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...and adding to the above - you could probably do it in one shot if your camera has enough dynamic range - take a shot in broad daylight at the correct exposure, duplicate the image as another layer and up the contrast whilst adjusting the exposure to reveal the moon's details, then mask out the background in the upper layer to reveal the correctly exposed landscape and sky behind (it'll only probably work with a full moon, though, unless you wand to get into some really tricky retouching).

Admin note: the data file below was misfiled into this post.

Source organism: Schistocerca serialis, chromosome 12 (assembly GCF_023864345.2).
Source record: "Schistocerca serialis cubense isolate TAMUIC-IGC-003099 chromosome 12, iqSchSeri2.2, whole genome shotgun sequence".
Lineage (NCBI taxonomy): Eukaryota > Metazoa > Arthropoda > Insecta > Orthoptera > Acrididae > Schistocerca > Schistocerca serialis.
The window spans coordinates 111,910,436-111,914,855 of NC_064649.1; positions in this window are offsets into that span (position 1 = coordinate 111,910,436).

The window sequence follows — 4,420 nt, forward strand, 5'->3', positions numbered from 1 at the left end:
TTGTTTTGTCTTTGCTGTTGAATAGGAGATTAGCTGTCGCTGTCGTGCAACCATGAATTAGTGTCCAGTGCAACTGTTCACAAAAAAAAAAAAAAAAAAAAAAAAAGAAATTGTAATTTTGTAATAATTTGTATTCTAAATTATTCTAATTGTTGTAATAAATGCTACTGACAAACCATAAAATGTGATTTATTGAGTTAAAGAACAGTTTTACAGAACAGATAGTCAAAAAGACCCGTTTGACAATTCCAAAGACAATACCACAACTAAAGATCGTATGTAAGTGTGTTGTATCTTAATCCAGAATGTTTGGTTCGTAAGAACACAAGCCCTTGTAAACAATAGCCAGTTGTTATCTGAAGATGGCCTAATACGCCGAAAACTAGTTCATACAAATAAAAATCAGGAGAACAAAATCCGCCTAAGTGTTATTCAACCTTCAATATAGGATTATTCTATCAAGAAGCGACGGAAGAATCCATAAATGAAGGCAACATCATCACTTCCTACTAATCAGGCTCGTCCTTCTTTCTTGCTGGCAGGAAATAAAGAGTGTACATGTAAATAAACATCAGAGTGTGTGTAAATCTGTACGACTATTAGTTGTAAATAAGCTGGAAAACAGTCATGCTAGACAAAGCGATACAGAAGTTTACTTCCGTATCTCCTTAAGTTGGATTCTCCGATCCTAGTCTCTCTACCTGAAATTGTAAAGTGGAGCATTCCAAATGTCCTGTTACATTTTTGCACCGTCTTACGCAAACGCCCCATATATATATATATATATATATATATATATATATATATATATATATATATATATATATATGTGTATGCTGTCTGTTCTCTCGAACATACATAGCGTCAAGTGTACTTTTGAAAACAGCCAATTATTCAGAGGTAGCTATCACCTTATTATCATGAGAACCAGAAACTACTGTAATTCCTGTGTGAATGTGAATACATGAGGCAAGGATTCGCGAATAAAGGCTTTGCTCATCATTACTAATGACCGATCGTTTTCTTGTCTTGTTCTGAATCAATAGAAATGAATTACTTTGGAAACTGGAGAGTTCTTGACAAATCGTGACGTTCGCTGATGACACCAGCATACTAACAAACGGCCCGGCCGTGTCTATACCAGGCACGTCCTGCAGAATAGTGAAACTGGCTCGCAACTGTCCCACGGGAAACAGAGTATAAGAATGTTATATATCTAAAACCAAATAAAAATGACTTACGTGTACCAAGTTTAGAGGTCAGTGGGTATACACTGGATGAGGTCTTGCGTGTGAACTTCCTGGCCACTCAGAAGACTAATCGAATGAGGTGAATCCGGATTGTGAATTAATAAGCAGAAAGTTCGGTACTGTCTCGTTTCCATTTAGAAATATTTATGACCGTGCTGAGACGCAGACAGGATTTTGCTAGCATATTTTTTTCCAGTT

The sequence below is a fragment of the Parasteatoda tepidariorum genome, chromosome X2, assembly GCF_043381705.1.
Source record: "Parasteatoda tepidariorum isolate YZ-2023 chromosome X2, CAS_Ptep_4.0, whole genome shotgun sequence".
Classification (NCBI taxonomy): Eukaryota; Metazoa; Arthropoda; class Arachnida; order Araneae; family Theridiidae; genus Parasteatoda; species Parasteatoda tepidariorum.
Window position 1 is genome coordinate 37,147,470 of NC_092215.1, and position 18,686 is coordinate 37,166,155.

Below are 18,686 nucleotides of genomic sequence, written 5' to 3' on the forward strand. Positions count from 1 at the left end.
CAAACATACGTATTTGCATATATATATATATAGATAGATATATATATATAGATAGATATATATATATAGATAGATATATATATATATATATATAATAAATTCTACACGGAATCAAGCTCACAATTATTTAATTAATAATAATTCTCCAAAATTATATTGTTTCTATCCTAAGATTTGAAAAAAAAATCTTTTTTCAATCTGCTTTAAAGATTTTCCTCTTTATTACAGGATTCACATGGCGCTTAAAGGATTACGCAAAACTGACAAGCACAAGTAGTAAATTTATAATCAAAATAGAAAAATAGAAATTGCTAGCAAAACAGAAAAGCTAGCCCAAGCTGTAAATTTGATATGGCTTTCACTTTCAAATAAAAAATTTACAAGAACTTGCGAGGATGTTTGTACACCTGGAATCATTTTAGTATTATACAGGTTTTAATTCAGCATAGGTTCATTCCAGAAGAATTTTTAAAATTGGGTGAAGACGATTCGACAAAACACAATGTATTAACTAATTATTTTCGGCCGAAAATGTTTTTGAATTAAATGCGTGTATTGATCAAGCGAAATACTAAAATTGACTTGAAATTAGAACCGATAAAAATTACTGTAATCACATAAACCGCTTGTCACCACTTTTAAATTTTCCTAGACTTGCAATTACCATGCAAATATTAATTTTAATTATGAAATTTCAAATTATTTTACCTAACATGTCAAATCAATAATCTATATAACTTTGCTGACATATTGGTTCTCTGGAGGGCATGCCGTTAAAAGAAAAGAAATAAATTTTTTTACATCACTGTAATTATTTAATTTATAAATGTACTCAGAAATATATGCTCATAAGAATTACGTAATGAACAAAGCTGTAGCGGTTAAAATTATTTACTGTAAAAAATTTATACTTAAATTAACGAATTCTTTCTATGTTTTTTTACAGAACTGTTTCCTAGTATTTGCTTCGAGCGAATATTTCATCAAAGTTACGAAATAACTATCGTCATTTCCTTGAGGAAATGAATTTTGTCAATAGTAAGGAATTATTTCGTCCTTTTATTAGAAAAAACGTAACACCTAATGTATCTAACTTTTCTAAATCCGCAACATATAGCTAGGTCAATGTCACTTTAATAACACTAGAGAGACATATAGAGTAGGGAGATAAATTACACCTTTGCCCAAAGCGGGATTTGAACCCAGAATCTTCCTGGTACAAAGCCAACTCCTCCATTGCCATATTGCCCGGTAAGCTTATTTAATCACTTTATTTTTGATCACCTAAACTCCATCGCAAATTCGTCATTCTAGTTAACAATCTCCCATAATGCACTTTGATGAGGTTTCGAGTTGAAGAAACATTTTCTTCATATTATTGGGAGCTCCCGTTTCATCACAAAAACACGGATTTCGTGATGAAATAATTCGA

Here's a shot that was a washed out moon in a light blue sky in which I rammed up the contrast until that sky became black and the moon ended up looking like this:

1ontO3G.jpg

 

Edit: - it occurred to me the above is not much use without posting the daylight shot of the moon from which the above photo resulted:
BS2mzJZ.jpg

Edited by Alan7140
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On 03/10/2023 at 15:36, Dallas said:

Those are pretty impressive moon shots, Alan. I've never managed to get it properly exposed, or detailed enough. 


Full moon taken at night: Fujifilm X-T5 with Fujinon 100-400 lens @ 400mm and 1.4x TC fitted. Exposure: 1/250@f/8, 200 ISO.

Same setup for ¾ moon shot taken in daylight: Exposure 1/170 @ f/11 , ISO 200. 

 

Both are consistent with a lesson I remember from a university lecturer: a shot of the sunlit moon can be had, day or night, if exposed at around 1/125 sec @ f/11 on 125 ASA film (as it was back in the early '70's).